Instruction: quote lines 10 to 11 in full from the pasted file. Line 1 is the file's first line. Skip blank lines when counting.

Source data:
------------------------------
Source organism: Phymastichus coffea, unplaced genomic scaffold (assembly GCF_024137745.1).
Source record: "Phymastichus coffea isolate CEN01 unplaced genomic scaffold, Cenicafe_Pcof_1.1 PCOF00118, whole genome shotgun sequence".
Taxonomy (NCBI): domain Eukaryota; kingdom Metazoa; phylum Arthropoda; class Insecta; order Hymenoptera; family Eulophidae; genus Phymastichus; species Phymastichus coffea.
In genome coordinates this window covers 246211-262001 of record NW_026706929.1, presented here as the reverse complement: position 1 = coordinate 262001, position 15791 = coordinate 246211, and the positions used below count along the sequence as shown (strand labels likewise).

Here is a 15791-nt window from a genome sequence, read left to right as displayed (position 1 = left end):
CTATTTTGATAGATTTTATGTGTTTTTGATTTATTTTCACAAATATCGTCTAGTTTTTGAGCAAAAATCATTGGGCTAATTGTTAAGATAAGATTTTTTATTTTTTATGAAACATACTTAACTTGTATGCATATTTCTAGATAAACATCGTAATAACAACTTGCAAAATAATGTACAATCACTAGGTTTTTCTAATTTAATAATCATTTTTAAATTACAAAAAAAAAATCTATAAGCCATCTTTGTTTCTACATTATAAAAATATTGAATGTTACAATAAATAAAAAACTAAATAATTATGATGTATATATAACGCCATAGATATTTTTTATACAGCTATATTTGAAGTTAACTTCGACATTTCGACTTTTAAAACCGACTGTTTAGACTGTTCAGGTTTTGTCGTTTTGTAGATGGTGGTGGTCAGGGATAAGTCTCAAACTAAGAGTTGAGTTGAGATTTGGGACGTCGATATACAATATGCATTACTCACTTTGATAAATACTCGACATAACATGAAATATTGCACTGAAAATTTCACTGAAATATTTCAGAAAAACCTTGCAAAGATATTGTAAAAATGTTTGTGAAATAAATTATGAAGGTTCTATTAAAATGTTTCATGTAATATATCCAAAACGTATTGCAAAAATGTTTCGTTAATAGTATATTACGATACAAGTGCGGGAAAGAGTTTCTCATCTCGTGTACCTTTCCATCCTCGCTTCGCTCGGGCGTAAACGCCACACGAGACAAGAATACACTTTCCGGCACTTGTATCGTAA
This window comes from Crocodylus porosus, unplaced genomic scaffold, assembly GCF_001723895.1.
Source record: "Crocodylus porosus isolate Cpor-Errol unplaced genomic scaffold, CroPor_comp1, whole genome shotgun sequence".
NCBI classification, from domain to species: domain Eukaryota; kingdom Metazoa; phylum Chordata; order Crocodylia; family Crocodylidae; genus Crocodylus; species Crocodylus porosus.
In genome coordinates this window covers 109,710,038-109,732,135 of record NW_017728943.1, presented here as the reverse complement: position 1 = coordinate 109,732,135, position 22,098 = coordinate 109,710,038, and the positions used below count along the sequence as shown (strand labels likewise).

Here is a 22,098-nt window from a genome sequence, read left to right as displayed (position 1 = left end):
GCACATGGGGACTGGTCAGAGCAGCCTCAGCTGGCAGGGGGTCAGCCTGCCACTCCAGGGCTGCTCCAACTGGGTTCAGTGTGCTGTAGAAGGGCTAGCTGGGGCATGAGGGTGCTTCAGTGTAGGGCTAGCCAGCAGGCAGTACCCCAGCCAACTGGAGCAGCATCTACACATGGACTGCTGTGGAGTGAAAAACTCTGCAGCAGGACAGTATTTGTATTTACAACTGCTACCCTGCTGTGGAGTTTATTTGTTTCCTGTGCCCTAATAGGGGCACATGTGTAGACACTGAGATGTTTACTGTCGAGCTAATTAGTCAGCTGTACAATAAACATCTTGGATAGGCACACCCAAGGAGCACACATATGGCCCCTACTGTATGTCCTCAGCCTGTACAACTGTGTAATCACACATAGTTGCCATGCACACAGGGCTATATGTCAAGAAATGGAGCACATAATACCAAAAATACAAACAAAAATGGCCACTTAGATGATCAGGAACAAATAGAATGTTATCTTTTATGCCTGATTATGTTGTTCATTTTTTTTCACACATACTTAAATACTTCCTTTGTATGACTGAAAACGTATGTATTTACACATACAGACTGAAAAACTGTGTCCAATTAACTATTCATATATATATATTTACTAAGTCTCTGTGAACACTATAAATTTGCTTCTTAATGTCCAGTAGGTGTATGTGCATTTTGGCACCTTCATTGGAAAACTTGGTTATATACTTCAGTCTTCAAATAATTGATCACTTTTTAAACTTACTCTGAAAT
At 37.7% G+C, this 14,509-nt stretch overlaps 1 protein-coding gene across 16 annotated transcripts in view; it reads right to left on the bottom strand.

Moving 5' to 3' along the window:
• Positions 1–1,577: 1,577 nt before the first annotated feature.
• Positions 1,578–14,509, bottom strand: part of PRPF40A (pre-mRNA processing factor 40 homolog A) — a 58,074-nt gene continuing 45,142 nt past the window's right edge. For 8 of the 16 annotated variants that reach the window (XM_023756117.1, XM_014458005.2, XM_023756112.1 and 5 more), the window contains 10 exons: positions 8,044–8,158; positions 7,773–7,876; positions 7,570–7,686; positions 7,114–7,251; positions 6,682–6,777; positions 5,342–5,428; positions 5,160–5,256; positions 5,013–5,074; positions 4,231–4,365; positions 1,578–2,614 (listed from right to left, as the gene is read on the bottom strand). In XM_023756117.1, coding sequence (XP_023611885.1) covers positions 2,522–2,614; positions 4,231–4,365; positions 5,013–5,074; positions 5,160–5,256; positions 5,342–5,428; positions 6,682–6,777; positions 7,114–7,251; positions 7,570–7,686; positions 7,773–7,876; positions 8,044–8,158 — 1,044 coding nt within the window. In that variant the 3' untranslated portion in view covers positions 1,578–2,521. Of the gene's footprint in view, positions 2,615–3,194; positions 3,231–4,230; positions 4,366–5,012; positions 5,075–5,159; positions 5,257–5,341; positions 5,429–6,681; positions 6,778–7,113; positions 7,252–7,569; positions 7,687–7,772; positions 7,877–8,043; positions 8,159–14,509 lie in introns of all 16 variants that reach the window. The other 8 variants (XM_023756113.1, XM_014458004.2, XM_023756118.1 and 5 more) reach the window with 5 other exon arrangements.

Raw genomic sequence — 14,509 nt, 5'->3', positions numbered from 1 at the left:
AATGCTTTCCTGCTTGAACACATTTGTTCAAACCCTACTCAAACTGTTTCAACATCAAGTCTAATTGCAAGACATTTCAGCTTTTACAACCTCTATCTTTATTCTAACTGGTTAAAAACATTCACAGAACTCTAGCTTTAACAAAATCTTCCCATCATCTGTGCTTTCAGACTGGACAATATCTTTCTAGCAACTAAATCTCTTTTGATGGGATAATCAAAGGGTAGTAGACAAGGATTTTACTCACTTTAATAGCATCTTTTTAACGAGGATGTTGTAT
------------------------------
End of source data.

In genome coordinates this window covers 109,710,038-109,732,135 of record NW_017728943.1, presented here as the reverse complement: position 1 = coordinate 109,732,135, position 22,098 = coordinate 109,710,038, and the positions used below count along the sequence as shown (strand labels likewise).

Here is a 22,098-nt window from a genome sequence, read left to right as displayed (position 1 = left end):